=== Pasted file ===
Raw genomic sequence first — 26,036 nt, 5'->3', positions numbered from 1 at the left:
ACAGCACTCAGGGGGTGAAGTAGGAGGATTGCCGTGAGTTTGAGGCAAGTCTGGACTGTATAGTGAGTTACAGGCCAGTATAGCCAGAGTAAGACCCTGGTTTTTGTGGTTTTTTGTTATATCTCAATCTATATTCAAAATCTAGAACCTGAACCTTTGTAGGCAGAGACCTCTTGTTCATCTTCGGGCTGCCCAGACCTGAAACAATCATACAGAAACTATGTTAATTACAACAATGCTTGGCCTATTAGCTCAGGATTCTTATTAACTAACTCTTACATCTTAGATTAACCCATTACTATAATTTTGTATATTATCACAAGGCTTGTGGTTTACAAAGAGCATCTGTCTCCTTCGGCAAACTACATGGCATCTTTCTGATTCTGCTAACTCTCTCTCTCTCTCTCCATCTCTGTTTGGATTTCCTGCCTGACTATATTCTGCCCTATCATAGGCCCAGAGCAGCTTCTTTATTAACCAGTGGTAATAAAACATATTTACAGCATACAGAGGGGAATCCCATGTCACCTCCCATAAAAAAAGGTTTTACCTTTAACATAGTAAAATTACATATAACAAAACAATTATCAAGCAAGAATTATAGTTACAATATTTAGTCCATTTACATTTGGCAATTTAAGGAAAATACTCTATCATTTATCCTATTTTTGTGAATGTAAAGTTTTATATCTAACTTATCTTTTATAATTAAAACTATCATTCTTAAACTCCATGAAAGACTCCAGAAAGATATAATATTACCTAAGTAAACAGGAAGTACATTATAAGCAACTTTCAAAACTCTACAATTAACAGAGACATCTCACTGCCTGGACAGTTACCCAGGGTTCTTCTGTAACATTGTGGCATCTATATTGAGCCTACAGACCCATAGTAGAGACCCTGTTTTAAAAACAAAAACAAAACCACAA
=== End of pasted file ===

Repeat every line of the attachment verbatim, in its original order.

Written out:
Raw genomic sequence first — 26,036 nt, 5'->3', positions numbered from 1 at the left:
ACAGCACTCAGGGGGTGAAGTAGGAGGATTGCCGTGAGTTTGAGGCAAGTCTGGACTGTATAGTGAGTTACAGGCCAGTATAGCCAGAGTAAGACCCTGGTTTTTGTGGTTTTTTGTTATATCTCAATCTATATTCAAAATCTAGAACCTGAACCTTTGTAGGCAGAGACCTCTTGTTCATCTTCGGGCTGCCCAGACCTGAAACAATCATACAGAAACTATGTTAATTACAACAATGCTTGGCCTATTAGCTCAGGATTCTTATTAACTAACTCTTACATCTTAGATTAACCCATTACTATAATTTTGTATATTATCACAAGGCTTGTGGTTTACAAAGAGCATCTGTCTCCTTCGGCAAACTACATGGCATCTTTCTGATTCTGCTAACTCTCTCTCTCTCTCTCCATCTCTGTTTGGATTTCCTGCCTGACTATATTCTGCCCTATCATAGGCCCAGAGCAGCTTCTTTATTAACCAGTGGTAATAAAACATATTTACAGCATACAGAGGGGAATCCCATGTCACCTCCCATAAAAAAAGGTTTTACCTTTAACATAGTAAAATTACATATAACAAAACAATTATCAAGCAAGAATTATAGTTACAATATTTAGTCCATTTACATTTGGCAATTTAAGGAAAATACTCTATCATTTATCCTATTTTTGTGAATGTAAAGTTTTATATCTAACTTATCTTTTATAATTAAAACTATCATTCTTAAACTCCATGAAAGACTCCAGAAAGATATAATATTACCTAAGTAAACAGGAAGTACATTATAAGCAACTTTCAAAACTCTACAATTAACAGAGACATCTCACTGCCTGGACAGTTACCCAGGGTTCTTCTGTAACATTGTGGCATCTATATTGAGCCTACAGACCCATAGTAGAGACCCTGTTTTAAAAACAAAAACAAAACCACAA